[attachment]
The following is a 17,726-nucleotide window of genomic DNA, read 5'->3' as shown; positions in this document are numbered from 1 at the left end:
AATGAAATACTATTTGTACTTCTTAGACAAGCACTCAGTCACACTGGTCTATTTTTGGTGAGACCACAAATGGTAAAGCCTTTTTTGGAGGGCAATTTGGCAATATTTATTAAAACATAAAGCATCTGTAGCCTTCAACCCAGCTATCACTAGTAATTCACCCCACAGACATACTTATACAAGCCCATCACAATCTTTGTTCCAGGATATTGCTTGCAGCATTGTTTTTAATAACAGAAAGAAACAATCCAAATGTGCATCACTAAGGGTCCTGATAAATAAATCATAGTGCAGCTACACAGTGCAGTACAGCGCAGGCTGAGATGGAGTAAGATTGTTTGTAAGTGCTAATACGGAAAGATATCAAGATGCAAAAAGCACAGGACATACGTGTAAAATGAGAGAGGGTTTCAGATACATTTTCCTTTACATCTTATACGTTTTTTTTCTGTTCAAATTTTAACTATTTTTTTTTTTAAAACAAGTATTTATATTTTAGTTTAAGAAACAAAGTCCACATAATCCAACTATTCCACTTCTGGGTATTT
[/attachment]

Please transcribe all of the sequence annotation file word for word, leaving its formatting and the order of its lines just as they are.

The following is a 17,726-nucleotide window of genomic DNA, read 5'->3' as shown; positions in this document are numbered from 1 at the left end:
AATGAAATACTATTTGTACTTCTTAGACAAGCACTCAGTCACACTGGTCTATTTTTGGTGAGACCACAAATGGTAAAGCCTTTTTTGGAGGGCAATTTGGCAATATTTATTAAAACATAAAGCATCTGTAGCCTTCAACCCAGCTATCACTAGTAATTCACCCCACAGACATACTTATACAAGCCCATCACAATCTTTGTTCCAGGATATTGCTTGCAGCATTGTTTTTAATAACAGAAAGAAACAATCCAAATGTGCATCACTAAGGGTCCTGATAAATAAATCATAGTGCAGCTACACAGTGCAGTACAGCGCAGGCTGAGATGGAGTAAGATTGTTTGTAAGTGCTAATACGGAAAGATATCAAGATGCAAAAAGCACAGGACATACGTGTAAAATGAGAGAGGGTTTCAGATACATTTTCCTTTACATCTTATACGTTTTTTTTCTGTTCAAATTTTAACTATTTTTTTTTTTAAAACAAGTATTTATATTTTAGTTTAAGAAACAAAGTCCACATAATCCAACTATTCCACTTCTGGGTATTT